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Corrigenda and Disputed Points

Last updated 27 July 2012


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p. 43: [Roussel’s] Bacchus et Ariane with Yvonne Gouverné’s singers

[Orchestre de la Société Philharmonique de Paris, 26 November 1936]

It is true that the published orchestral scores of suites 1 and 2 (1932) lack reference to singers, and that there is no ongoing tradition of a chorus in the performing force. But the published piano score of the full ballet prepared by Roussel (Durand, 1932 with a plate number earlier than those of the full scores) mentions a répétiteur du chant et de la danse (M. Becker) for the first performance of the ballet at the Opéra on 22 May 1931.

For the concert performance on 26 November 1936, there are the following mentions of the participation of Yvonne Gouverné’s 40-voice chorus in a complete concert performance (intégrale) of Bacchus et Ariane:

  1. announcement of the concert in the Guide du Concert for that week (p. 207);
  2. postcard from Roussel to Gouverné (Nice, 30 November 1936: “I heard that your undertakings were successful”), given by G. Honegger (p. 97);
  3. notice in the Revue musicale shortly aterward: “Even if the performance was not ‘intégrale,’ like the program promised, it was nevertheless enhanced by Yvonne Gouverné’s lovely chorus. The resulting ensemble was perfect” (1937, p. 206).

I have not yet been able to examine any preserved manuscript materials for the original Bacchus et Ariane, that is, before the suites were extracted by Roussel, Munch, and Monteux. In general my reasoning was that in a work so obviously drawing on the precedent of Daphnis et Chloé, the use of a chorus in Bacchus et Ariane would not be especially surprising.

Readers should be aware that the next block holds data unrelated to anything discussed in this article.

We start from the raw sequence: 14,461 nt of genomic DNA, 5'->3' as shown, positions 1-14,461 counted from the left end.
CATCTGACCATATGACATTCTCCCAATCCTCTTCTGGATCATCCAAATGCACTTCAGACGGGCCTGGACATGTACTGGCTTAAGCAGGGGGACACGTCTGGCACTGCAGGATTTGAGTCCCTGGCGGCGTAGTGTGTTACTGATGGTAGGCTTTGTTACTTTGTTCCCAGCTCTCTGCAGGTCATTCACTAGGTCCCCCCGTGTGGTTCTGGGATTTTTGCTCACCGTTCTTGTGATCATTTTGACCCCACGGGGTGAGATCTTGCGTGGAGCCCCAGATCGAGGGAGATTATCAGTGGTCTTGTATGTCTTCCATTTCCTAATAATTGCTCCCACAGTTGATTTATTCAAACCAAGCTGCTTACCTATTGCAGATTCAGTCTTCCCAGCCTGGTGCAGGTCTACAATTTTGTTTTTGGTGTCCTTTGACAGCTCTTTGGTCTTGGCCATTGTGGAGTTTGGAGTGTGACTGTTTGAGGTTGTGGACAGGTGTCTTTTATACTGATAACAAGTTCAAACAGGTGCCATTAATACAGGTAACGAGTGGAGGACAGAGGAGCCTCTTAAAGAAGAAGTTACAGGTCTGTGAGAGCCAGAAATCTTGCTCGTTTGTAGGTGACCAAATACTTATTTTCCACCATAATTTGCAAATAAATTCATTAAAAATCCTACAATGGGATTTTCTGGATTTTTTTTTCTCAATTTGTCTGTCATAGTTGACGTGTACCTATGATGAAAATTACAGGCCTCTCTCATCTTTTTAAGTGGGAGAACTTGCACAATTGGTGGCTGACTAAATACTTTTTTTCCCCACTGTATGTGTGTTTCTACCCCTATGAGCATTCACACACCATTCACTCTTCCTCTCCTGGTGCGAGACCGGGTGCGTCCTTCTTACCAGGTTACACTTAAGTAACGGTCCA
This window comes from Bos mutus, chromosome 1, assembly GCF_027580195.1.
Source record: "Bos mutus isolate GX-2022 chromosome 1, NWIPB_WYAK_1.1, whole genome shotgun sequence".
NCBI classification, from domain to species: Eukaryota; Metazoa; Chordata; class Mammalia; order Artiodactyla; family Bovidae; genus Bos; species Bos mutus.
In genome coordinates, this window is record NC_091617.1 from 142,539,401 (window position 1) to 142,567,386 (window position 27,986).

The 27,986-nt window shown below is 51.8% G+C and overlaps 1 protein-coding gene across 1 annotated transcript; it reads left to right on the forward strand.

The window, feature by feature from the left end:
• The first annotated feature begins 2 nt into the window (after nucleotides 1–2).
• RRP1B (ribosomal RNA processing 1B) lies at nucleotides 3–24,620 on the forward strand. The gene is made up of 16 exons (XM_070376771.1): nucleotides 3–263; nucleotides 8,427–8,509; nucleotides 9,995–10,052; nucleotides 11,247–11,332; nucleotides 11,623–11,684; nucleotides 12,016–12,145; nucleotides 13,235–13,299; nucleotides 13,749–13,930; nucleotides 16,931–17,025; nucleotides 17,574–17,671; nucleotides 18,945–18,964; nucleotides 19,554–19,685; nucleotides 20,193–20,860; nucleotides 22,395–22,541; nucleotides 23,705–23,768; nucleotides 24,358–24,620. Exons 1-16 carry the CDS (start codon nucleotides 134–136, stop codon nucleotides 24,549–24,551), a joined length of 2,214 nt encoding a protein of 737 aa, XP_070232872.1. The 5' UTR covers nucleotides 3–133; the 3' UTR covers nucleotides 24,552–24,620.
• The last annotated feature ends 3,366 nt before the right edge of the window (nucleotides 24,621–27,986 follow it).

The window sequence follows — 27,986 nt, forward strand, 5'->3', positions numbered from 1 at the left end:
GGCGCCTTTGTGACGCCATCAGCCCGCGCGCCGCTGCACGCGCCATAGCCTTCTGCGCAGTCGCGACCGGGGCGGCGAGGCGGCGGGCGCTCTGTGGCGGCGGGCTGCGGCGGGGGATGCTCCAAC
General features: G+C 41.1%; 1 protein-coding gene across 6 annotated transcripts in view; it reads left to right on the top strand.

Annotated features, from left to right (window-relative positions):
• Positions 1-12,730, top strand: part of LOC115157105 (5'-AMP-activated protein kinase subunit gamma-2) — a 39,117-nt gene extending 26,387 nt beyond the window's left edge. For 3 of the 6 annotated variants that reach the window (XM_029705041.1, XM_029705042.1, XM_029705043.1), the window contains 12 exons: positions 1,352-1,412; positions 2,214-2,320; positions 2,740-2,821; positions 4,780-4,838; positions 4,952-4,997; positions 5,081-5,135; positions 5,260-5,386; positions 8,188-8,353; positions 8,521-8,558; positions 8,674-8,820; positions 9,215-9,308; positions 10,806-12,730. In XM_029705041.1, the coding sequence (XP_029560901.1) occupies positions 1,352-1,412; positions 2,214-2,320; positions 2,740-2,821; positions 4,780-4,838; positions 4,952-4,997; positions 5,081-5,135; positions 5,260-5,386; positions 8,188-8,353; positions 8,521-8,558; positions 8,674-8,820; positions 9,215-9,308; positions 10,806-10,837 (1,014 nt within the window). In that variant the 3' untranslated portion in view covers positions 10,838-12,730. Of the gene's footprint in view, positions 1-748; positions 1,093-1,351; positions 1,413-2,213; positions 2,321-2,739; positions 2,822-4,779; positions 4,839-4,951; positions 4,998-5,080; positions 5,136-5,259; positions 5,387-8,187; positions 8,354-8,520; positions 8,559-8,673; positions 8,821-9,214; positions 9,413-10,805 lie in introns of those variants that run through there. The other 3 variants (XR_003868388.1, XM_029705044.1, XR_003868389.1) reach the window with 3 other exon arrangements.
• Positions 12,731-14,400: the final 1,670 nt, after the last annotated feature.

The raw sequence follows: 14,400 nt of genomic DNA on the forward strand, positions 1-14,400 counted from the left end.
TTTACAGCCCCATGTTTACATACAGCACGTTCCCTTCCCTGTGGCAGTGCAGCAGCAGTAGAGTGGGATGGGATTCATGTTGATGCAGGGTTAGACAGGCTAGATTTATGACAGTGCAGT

p. 151: Kurt Sanderling [1912-2011]. Replace sentence with:

Kurt Sanderling, Mravinsky’s longtime asssociate conductor of the Leningrad Philharmonic, later remarked that hearing the BSO in Russia figured in his decision to leave Russia and pursue an international career.

The error is the result of erroneous conflation of two quite different sentences as drafted. It is true that the younger members of the Leningrad Philharmonic were hearing a major foreign orchestra for the first time, and that for several it was a life-changing experience. Sanderling himself reckoned it career-changing.

I treat the same events in “The Cold War,” The Orchestra: A Very Short Introduction (Oxford UP, 2012), 118-21.

p. 172: concert [of 5 May 1960] in the Hibya Hibiya Hall

p. 175: Yamada Kosaku Kosaku Yamada / Mount Fujiyama

Contemporaneous accounts should have been edited to modern correct Western forms.

p. 189: [Leinsdorf’s] tenure was five seven seasons.

Leinsdorf was titular conductor of the BSO from 1962-63 through 1968-69. [This is a mis-editing of a draft remark to the effect that after five seasons, orchestra and conductor were unhappy with each other.]

p. 229: … in April 1971, the featured work [on the European tour with Steinberg] was Mahler’s Eighth Seventh.

[Also index, p. 228.]

I am grateful to Nathan C. Brown, Stan Gibson, Jeff Hudson, Ken Roberts, and Gerald M. Stein for communicating these observations.